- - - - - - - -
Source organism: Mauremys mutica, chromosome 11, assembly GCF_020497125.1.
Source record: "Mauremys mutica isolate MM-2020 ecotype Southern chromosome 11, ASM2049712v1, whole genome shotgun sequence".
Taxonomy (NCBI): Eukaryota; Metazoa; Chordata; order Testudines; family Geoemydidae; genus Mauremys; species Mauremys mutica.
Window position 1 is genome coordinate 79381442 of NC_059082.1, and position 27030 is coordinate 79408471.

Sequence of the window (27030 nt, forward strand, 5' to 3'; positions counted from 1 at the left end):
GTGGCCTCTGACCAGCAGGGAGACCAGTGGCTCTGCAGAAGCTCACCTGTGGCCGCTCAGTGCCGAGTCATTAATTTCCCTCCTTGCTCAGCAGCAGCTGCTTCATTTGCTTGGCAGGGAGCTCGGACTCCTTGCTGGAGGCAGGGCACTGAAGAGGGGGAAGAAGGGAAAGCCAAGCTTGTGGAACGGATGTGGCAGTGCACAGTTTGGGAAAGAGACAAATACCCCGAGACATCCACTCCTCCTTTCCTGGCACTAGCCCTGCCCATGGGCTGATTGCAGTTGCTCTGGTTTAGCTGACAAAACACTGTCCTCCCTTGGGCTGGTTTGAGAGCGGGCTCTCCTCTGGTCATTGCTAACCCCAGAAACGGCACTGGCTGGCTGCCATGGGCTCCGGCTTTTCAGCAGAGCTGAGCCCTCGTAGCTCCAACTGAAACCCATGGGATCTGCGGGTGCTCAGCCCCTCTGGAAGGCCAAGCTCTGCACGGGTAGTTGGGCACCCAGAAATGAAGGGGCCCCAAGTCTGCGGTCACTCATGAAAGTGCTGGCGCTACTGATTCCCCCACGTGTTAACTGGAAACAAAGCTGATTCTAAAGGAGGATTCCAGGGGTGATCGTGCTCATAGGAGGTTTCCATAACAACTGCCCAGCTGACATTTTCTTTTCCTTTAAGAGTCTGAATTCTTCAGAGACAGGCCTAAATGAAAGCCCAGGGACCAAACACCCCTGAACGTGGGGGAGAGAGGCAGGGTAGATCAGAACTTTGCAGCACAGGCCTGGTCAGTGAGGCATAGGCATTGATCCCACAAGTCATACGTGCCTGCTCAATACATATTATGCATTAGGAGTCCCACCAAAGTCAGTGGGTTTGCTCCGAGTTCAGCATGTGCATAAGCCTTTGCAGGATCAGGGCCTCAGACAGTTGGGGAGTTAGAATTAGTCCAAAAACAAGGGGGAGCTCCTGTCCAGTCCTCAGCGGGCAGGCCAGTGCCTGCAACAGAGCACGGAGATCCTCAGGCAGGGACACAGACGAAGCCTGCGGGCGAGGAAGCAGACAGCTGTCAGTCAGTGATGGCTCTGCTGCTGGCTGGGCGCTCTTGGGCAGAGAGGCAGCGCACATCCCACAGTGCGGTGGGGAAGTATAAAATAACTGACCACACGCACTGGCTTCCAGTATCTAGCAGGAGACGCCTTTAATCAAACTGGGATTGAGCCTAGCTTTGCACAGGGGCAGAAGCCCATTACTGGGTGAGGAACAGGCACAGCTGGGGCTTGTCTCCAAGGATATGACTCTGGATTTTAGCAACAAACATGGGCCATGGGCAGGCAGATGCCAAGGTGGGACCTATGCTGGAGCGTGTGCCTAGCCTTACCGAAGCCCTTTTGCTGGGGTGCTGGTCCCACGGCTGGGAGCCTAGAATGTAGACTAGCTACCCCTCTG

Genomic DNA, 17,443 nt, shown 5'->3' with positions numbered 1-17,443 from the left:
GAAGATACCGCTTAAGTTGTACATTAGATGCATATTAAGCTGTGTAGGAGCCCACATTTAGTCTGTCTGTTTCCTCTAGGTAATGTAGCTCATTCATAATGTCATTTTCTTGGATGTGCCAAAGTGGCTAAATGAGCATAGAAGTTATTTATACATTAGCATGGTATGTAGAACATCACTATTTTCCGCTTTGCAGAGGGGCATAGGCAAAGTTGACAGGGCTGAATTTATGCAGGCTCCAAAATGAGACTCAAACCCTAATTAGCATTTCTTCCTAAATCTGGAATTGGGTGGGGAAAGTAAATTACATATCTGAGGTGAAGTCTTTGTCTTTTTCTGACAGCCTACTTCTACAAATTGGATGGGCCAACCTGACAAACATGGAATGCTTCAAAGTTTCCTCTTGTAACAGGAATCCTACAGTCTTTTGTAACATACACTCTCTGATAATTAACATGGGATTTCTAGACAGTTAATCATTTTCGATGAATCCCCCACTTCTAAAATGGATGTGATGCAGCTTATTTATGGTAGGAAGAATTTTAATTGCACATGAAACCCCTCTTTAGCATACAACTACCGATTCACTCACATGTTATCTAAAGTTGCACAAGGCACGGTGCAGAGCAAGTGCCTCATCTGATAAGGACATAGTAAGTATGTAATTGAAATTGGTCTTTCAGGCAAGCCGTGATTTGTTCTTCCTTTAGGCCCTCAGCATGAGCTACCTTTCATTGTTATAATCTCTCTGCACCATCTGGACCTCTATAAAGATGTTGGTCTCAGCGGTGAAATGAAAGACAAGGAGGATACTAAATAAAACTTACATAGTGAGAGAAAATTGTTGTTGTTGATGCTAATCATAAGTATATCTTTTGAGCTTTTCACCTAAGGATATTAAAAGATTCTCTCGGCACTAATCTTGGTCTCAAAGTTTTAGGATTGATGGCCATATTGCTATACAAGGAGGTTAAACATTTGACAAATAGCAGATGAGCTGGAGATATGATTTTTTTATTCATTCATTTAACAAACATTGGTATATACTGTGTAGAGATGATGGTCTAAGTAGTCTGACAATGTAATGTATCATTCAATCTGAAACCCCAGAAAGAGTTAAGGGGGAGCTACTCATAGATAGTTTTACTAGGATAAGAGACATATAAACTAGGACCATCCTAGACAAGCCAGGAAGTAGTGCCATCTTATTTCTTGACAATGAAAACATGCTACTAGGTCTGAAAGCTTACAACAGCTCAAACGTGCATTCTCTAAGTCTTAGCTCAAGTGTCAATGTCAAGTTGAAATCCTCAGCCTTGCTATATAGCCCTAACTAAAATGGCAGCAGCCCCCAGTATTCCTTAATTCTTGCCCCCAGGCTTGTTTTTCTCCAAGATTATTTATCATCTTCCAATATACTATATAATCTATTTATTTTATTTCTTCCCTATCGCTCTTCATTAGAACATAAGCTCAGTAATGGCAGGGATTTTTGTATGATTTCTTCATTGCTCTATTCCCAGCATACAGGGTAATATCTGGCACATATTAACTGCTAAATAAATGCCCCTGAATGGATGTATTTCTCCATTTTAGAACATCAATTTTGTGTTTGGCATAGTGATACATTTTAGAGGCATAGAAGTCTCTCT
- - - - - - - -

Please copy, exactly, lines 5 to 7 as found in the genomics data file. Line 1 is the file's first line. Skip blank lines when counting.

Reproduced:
Sequence of the window (27030 nt, forward strand, 5' to 3'; positions counted from 1 at the left end):
GTGGCCTCTGACCAGCAGGGAGACCAGTGGCTCTGCAGAAGCTCACCTGTGGCCGCTCAGTGCCGAGTCATTAATTTCCCTCCTTGCTCAGCAGCAGCTGCTTCATTTGCTTGGCAGGGAGCTCGGACTCCTTGCTGGAGGCAGGGCACTGAAGAGGGGGAAGAAGGGAAAGCCAAGCTTGTGGAACGGATGTGGCAGTGCACAGTTTGGGAAAGAGACAAATACCCCGAGACATCCACTCCTCCTTTCCTGGCACTAGCCCTGCCCATGGGCTGATTGCAGTTGCTCTGGTTTAGCTGACAAAACACTGTCCTCCCTTGGGCTGGTTTGAGAGCGGGCTCTCCTCTGGTCATTGCTAACCCCAGAAACGGCACTGGCTGGCTGCCATGGGCTCCGGCTTTTCAGCAGAGCTGAGCCCTCGTAGCTCCAACTGAAACCCATGGGATCTGCGGGTGCTCAGCCCCTCTGGAAGGCCAAGCTCTGCACGGGTAGTTGGGCACCCAGAAATGAAGGGGCCCCAAGTCTGCGGTCACTCATGAAAGTGCTGGCGCTACTGATTCCCCCACGTGTTAACTGGAAACAAAGCTGATTCTAAAGGAGGATTCCAGGGGTGATCGTGCTCATAGGAGGTTTCCATAACAACTGCCCAGCTGACATTTTCTTTTCCTTTAAGAGTCTGAATTCTTCAGAGACAGGCCTAAATGAAAGCCCAGGGACCAAACACCCCTGAACGTGGGGGAGAGAGGCAGGGTAGATCAGAACTTTGCAGCACAGGCCTGGTCAGTGAGGCATAGGCATTGATCCCACAAGTCATACGTGCCTGCTCAATACATATTATGCATTAGGAGTCCCACCAAAGTCAGTGGGTTTGCTCCGAGTTCAGCATGTGCATAAGCCTTTGCAGGATCAGGGCCTCAGACAGTTGGGGAGTTAGAATTAGTCCAAAAACAAGGGGGAGCTCCTGTCCAGTCCTCAGCGGGCAGGCCAGTGCCTGCAACAGAGCACGGAGATCCTCAGGCAGGGACACAGACGAAGCCTGCGGGCGAGGAAGCAGACAGCTGTCAGTCAGTGATGGCTCTGCTGCTGGCTGGGCGCTCTTGGGCAGAGAGGCAGCGCACATCCCACAGTGCGGTGGGGAAGTATAAAATAACTGACCACACGCACTGGCTTCCAGTATCTAGCAGGAGACGCCTTTAATCAAACTGGGATTGAGCCTAGCTTTGCACAGGGGCAGAAGCCCATTACTGGGTGAGGAACAGGCACAGCTGGGGCTTGTCTCCAAGGATATGACTCTGGATTTTAGCAACAAACATGGGCCATGGGCAGGCAGATGCCAAGGTGGGACCTATGCTGGAGCGTGTGCCTAGCCTTACCGAAGCCCTTTTGCTGGGGTGCTGGTCCCACGGCTGGGAGCCTAGAATGTAGACTAGCTACCCCTCTG

Genomic DNA, 17,443 nt, shown 5'->3' with positions numbered 1-17,443 from the left: